In the week following the announcement of Hopper College, the only word being used more than “Hopper” or “Calhoun” in the Yale network is “history.” People from all corners of Yale’s community are invoking arguments about history — making it, destroying it, whitewashing it or revealing it — to validate their anger, skepticism or celebration. Much of the debate about renaming has played out in the language of the past: Who was John C. Calhoun, class of 1804? Why did Yale name a residential college for him? What does it mean to remember?

An overemphasis on the historical gravity of people and symbols from the past often served to preempt and undermine arguments centering on the present. A common refrain of many who were against renaming exemplified this pattern: “Renaming is erasing history, period.” The inflexibility of this claim positions anyone who would even consider altering a symbol or tradition as someone with a reckless disregard for history. It also assumes that the only history that counts is the story of times past. I would argue that one of the many lessons the past year and a half had to offer us was that history is constantly taking form. We have a duty to protect the story of the present as well.

As the only undergraduate member of the Committee to Establish Principles on Renaming, I spent a semester consumed by theory, forums, heated debates, thoughtful conversations and personal reflections on history. The committee, which included some of Yale’s most talented historians, immediately dug into the history of Calhoun and Yale’s college naming process in the 1930s. Of course, there were important details and nuances to be found, but the basic record on the history of the past was unsurprisingly clear: John C. Calhoun was a white supremacist with a knack for climbing political ranks and prolonging the life of slavery.

The committee’s exploration of history did not, however, end there. As we conducted conversations about renaming — conversations which generations of student activists had ignited long before — the history of the present emerged as an important concept that merited consideration alongside the history of the past. Particularly when talking with current students, I could almost see and hear the fabric of our time being woven around us. We were Yale, as diverse as Yale has ever been and as activated as the student body had been in years. The questions of our history remained entirely open-ended and urgent: What does it mean to have a white space filled with an increasingly diverse group of people? What does it mean to be in the fifth generation of students of color and articulate your right to ownership and belonging? What about our traditional landscape that is incongruent with our present community? How do we balance knowing where we came from with looking toward where we are going?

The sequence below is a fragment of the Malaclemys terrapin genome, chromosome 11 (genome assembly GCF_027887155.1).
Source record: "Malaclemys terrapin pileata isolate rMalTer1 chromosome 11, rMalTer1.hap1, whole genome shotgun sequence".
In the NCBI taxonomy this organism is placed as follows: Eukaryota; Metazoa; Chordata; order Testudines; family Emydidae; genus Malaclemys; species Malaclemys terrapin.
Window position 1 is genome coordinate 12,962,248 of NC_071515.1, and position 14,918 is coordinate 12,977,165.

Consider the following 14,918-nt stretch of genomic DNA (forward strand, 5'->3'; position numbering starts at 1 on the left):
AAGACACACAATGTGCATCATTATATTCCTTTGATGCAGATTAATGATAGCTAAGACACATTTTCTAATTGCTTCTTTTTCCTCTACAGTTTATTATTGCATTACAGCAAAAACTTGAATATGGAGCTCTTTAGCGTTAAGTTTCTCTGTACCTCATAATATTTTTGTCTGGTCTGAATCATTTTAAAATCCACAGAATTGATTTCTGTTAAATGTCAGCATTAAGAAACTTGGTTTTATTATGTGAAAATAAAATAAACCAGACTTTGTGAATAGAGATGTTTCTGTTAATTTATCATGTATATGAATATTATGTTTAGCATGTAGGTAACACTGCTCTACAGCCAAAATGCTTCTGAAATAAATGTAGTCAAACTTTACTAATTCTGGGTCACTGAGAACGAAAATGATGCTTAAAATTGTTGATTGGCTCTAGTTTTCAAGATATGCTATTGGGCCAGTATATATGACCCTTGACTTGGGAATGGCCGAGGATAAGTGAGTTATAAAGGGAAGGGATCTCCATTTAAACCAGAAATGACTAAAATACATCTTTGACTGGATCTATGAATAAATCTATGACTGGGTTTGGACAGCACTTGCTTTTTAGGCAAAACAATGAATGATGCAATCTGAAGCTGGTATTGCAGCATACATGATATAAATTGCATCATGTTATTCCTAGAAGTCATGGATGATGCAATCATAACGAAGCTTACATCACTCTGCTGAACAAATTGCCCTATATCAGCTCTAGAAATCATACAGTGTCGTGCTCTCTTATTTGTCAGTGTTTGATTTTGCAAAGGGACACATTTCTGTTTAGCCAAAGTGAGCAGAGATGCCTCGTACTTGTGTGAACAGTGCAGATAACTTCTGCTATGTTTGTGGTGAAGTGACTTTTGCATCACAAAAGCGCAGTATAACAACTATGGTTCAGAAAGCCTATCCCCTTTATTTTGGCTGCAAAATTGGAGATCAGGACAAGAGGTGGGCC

Activism, debate, looking critically at institutions, asking questions of memory and tradition, searching for environments that reflect our values: Those are all exciting elements of the history we are living. And this moment extends far beyond Yale. The committee studied renaming controversies currently playing out around the world, and students who organized last fall’s protests inspired and were inspired by young people across the country who are taking action. Our current moment is filled with history making and remaking, and that story matters.

As Yale formalizes Hopper College and decides how best to represent the winding history of the building on the corner of Elm and College streets, I hope we remain adamant that our current moment is part of the history that must be told, and it must be told fully. If the University’s goal is to avoid silence, it cannot continue to publicize Hopper College without mention of the painful, complicated collective process that brought us to this point. If the Yale community is one that frowns upon historical erasure, it must not erase the powerful actions student activists, Yale staff, New Haven protestors and faculty members took to make the Corporation consider — and reconsider — renaming.

The struggle to preserve the memory of the present and capture it correctly, even as we continue to live and process it, is crucial and in some ways, more difficult than protecting the history of the past. There is no longstanding record to hold up to the light, no books to read or theories to use as starting points, no clear process for writing down what belongs in the history books. We do have some tools at our disposal, however. We have the advantage of being present to tell our own stories, through writing and recording and shouting from the rooftops. We also have the ability to celebrate victories big and small as they come and, in doing so, make our own commemorations. So here’s to Hopper College and to now.

Dasia Moore is a junior in Pierson College. She served as the only undergraduate on the Committee to Establish Renaming Principles. Contact her at .